When I read the first issue of Mouse Guard, I was struck immediately by how well the characters of Kenzie, Saxon, and Lieam were defined by their speech in the very first panel of their adventure.
Naturally, I can’t find a scan of it online anywhere, and no longer have the brill comic in my hot little hands. So, I’ll have to ask you to believe me: it was cool. I’ve posted about my struggles with this sort of thing before, and this example pulled me right in.
I had the opportunity to play a session of the Mouse Guard RPG this weekend. Firstly, let me tell you it was a blast. Secondly, I came away from the table with something which I hope will help me with the character development in my current work in progress. Considering how well Petersen handles characterization, it should come as no surprise that the game focuses heavily on narrative and character choices.
I was provided with a pre-gen character, a compassionate little fellow possessed of the following attributes:
Belief: I will make a good name for the Mouse Guard.
Goal: Convince the patrol leader I’m ready for a promotion in rank.
Instinct: Run to the aid of a friend in need.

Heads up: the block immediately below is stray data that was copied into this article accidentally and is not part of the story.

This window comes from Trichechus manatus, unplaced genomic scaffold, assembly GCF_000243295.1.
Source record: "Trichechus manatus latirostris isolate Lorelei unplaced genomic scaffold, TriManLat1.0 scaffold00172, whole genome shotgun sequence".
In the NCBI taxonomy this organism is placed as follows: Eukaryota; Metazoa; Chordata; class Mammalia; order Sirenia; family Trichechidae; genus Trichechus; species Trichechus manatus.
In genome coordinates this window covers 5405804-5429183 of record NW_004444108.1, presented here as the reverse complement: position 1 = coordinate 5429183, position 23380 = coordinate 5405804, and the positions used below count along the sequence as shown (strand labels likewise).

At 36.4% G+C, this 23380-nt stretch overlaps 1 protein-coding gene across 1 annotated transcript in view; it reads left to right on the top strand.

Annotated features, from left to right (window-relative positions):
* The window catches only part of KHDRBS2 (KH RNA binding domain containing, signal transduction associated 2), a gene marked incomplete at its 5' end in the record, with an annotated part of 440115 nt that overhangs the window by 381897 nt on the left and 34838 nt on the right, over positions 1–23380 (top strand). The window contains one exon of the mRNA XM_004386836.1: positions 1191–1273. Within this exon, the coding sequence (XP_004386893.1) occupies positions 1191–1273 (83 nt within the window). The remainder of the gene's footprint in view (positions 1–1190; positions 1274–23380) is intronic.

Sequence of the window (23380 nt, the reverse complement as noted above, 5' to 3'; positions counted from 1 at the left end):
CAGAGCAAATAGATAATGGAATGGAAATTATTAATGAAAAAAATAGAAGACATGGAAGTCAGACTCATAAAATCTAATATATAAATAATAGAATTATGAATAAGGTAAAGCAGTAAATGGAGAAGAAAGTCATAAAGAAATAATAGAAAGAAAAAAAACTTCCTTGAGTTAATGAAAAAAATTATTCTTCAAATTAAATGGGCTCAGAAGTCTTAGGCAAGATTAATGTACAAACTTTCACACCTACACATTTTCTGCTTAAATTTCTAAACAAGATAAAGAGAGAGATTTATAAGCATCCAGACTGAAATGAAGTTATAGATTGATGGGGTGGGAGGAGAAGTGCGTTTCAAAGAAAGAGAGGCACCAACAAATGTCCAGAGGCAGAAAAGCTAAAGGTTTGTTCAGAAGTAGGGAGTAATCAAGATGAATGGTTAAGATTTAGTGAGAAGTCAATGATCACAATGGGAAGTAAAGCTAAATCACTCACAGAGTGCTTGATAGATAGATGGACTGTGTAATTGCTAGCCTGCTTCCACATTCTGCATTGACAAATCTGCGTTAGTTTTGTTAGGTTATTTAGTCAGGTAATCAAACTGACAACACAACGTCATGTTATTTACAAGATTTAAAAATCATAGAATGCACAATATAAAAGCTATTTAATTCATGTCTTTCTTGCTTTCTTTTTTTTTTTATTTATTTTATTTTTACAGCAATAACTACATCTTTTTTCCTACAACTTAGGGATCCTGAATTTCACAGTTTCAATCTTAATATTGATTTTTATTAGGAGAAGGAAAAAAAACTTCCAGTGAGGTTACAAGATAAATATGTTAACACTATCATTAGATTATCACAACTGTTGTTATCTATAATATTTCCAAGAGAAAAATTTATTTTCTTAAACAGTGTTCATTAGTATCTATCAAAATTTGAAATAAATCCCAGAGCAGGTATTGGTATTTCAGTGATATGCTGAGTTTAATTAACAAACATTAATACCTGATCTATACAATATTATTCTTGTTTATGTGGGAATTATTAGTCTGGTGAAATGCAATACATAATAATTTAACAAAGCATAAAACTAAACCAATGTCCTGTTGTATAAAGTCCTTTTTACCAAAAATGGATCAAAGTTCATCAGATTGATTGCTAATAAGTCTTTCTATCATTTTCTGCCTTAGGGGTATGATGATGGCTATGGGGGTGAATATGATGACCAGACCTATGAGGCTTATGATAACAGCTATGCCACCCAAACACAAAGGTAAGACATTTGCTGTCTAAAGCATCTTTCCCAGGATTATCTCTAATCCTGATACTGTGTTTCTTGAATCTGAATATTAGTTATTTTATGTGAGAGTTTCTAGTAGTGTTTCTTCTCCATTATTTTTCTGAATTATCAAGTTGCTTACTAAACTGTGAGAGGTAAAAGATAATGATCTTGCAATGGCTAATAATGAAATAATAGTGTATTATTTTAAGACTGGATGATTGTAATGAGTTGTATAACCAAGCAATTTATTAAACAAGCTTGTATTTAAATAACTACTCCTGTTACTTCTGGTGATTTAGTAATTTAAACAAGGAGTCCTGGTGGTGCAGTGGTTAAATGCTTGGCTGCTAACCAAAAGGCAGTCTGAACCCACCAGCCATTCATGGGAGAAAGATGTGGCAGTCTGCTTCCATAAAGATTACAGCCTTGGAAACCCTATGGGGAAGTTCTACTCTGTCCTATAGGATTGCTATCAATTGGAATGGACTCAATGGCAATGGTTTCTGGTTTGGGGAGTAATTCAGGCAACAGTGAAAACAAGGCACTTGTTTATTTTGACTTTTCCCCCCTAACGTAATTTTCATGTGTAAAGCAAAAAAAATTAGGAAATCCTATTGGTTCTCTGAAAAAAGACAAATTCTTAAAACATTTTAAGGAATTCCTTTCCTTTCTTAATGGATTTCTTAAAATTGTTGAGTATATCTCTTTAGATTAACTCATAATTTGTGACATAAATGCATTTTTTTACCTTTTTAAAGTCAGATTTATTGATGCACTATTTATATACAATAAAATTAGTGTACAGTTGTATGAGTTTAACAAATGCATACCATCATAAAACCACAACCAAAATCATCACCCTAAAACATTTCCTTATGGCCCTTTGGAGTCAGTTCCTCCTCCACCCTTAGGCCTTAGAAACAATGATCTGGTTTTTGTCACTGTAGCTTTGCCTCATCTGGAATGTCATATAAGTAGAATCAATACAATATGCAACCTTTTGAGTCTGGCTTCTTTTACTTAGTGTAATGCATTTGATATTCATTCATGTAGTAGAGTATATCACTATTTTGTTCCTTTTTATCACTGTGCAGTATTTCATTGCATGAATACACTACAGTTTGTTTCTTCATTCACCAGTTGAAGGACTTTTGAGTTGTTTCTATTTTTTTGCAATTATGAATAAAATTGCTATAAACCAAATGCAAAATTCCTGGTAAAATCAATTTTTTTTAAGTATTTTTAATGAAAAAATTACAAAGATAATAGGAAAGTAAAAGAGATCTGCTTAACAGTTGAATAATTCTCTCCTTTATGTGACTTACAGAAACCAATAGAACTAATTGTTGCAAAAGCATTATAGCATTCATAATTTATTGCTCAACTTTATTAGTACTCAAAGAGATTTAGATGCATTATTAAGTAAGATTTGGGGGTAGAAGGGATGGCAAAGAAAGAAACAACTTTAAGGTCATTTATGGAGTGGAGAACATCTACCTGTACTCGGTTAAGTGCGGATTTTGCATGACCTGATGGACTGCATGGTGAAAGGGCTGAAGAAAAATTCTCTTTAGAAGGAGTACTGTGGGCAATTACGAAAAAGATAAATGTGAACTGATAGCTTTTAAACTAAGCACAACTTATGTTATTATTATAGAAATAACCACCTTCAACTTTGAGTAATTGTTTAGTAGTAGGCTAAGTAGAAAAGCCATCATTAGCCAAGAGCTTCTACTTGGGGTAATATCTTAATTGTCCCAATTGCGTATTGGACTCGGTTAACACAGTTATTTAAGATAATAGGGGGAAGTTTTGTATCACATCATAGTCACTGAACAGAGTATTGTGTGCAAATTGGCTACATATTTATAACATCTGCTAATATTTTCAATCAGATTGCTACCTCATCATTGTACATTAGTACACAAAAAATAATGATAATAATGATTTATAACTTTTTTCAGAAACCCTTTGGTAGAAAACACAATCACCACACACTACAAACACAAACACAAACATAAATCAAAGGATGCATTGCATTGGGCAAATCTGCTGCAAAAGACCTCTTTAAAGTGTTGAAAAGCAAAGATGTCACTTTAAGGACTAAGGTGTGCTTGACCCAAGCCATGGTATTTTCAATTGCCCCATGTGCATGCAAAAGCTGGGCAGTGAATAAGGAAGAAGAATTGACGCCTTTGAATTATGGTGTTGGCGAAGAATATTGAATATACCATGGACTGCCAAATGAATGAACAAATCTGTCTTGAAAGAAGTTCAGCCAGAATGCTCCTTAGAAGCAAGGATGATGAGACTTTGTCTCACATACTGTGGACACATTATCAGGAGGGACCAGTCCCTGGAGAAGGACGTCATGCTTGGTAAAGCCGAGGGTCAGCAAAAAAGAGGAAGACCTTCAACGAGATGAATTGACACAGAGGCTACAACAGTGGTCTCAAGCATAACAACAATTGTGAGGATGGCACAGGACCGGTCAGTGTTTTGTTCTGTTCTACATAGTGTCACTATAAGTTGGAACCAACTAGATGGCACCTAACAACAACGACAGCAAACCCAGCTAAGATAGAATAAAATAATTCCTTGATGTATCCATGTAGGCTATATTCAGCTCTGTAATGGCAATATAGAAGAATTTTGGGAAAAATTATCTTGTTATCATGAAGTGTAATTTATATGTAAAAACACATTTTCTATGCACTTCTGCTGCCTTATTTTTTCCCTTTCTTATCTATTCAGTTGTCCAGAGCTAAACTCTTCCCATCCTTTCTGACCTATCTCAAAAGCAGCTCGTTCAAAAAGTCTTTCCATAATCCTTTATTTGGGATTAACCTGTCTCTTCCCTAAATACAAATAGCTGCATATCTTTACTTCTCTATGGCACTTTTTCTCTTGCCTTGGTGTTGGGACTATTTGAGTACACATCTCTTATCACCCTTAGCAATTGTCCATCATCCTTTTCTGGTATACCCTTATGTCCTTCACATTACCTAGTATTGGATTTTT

These three points helped me define every action the character, Baron, took. He went the extra mile to show himself to be capable — and to make sure the boss saw him doing it. An NPC friend confessed to a shady side-business, and Baron helped him keep it quiet.
These actions were not natural for me, but fit the character perfectly. Which is something a writer is supposed to be able to do, right?
What values and beliefs guides your character? How does she initially react to conflicts? What does he want out of this scene? All very writerly stuff. So, I’m going to gin up answers to these three elements for my main characters to use as guideposts. It’s the sort of thing you do in the back of your mind anyway, but it certainly can’t hurt to keep a few cards to look at.